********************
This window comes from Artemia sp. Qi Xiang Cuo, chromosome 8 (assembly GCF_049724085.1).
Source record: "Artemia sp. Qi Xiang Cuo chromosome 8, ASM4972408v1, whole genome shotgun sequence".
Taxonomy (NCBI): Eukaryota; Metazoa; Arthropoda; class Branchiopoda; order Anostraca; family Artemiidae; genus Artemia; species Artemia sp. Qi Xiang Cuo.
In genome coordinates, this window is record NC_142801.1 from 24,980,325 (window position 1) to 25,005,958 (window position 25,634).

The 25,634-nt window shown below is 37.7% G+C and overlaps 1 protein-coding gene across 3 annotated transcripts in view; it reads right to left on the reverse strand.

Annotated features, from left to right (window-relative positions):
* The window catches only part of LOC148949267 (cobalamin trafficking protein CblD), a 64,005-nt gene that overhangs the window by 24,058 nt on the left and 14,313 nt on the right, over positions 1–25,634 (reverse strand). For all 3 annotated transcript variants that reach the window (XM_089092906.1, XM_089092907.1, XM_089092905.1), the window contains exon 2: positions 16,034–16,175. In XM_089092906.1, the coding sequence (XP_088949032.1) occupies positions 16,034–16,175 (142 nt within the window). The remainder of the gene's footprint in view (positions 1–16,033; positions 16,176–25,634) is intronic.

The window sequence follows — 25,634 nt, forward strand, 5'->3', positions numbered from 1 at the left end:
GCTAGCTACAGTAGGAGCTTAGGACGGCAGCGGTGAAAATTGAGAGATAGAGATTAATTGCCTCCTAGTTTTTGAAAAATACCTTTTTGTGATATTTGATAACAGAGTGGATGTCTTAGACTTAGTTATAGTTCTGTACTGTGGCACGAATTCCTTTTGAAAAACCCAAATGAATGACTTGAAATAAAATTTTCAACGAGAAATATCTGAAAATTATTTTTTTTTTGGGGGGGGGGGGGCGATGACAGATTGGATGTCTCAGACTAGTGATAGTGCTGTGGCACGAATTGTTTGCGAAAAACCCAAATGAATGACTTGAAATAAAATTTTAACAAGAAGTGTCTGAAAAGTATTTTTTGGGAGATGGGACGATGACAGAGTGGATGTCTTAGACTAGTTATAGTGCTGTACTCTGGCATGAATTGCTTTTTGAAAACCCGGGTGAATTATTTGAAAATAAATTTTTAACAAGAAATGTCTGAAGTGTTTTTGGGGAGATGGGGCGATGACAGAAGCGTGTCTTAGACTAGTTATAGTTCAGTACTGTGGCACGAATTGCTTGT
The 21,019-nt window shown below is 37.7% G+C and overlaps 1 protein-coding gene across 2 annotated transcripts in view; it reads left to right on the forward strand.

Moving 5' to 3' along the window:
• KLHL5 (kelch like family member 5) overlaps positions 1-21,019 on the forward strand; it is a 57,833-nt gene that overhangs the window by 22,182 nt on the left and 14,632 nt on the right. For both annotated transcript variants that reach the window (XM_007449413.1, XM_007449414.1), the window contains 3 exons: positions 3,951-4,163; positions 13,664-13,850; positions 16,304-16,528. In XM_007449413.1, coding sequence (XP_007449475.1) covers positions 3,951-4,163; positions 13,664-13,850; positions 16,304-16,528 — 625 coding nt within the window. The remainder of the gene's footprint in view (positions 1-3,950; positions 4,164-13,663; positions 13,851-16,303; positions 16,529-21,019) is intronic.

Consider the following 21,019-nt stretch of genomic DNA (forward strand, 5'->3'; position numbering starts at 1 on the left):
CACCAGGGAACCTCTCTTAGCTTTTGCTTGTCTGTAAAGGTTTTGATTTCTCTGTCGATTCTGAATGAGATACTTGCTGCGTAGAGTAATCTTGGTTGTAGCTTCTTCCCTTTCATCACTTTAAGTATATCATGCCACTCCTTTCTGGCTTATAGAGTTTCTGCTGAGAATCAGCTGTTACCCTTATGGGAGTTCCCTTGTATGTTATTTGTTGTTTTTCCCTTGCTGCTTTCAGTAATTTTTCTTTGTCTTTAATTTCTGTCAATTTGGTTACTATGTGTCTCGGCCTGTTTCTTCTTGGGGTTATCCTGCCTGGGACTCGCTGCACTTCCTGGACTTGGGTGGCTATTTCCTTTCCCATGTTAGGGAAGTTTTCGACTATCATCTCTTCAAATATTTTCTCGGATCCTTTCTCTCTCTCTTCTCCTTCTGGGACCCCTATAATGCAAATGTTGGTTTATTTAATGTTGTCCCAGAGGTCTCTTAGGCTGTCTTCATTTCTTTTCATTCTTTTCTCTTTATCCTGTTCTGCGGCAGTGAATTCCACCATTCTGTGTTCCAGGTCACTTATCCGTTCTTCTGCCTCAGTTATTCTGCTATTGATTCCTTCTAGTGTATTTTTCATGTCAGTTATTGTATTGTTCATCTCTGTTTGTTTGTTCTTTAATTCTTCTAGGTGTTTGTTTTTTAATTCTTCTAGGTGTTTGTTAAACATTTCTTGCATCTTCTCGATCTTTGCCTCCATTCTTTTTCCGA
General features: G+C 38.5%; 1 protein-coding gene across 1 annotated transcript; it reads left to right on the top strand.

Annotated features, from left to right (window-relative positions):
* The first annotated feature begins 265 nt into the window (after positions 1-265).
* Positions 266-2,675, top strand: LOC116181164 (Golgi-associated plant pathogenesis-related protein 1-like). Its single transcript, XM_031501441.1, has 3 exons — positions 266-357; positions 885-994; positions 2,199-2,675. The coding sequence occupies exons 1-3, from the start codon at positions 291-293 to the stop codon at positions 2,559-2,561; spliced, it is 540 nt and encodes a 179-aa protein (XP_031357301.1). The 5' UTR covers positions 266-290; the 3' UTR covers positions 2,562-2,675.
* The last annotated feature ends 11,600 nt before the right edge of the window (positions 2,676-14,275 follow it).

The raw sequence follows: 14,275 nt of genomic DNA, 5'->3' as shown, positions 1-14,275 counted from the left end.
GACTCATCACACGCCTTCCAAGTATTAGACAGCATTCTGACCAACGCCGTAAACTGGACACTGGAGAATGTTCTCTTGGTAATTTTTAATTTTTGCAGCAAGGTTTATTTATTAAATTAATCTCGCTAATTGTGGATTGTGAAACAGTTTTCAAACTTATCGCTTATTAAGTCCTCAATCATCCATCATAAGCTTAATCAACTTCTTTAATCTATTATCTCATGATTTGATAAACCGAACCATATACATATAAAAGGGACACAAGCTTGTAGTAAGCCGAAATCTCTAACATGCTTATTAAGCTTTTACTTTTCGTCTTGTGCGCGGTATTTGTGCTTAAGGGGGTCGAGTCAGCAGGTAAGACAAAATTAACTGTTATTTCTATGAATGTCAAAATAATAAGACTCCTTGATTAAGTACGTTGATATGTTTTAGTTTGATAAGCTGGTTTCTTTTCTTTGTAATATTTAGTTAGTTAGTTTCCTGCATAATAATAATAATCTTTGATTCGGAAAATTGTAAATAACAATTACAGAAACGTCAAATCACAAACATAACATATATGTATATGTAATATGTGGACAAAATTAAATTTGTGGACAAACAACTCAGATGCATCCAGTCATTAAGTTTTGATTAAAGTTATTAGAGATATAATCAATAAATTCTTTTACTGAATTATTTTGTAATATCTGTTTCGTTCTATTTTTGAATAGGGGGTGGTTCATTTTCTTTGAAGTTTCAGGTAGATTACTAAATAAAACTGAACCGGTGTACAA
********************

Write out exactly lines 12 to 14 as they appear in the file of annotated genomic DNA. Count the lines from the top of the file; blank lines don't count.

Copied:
• KLHL5 (kelch like family member 5) overlaps positions 1-21,019 on the forward strand; it is a 57,833-nt gene that overhangs the window by 22,182 nt on the left and 14,632 nt on the right. For both annotated transcript variants that reach the window (XM_007449413.1, XM_007449414.1), the window contains 3 exons: positions 3,951-4,163; positions 13,664-13,850; positions 16,304-16,528. In XM_007449413.1, coding sequence (XP_007449475.1) covers positions 3,951-4,163; positions 13,664-13,850; positions 16,304-16,528 — 625 coding nt within the window. The remainder of the gene's footprint in view (positions 1-3,950; positions 4,164-13,663; positions 13,851-16,303; positions 16,529-21,019) is intronic.

Consider the following 21,019-nt stretch of genomic DNA (forward strand, 5'->3'; position numbering starts at 1 on the left):
CACCAGGGAACCTCTCTTAGCTTTTGCTTGTCTGTAAAGGTTTTGATTTCTCTGTCGATTCTGAATGAGATACTTGCTGCGTAGAGTAATCTTGGTTGTAGCTTCTTCCCTTTCATCACTTTAAGTATATCATGCCACTCCTTTCTGGCTTATAGAGTTTCTGCTGAGAATCAGCTGTTACCCTTATGGGAGTTCCCTTGTATGTTATTTGTTGTTTTTCCCTTGCTGCTTTCAGTAATTTTTCTTTGTCTTTAATTTCTGTCAATTTGGTTACTATGTGTCTCGGCCTGTTTCTTCTTGGGGTTATCCTGCCTGGGACTCGCTGCACTTCCTGGACTTGGGTGGCTATTTCCTTTCCCATGTTAGGGAAGTTTTCGACTATCATCTCTTCAAATATTTTCTCGGATCCTTTCTCTCTCTCTTCTCCTTCTGGGACCCCTATAATGCAAATGTTGGTTTATTTAATGTTGTCCCAGAGGTCTCTTAGGCTGTCTTCATTTCTTTTCATTCTTTTCTCTTTATCCTGTTCTGCGGCAGTGAATTCCACCATTCTGTGTTCCAGGTCACTTATCCGTTCTTCTGCCTCAGTTATTCTGCTATTGATTCCTTCTAGTGTATTTTTCATGTCAGTTATTGTATTGTTCATCTCTGTTTGTTTGTTCTTTAATTCTTCTAGGTGTTTGTTTTTTAATTCTTCTAGGTGTTTGTTAAACATTTCTTGCATCTTCTCGATCTTTGCCTCCATTCTTTTTCCGA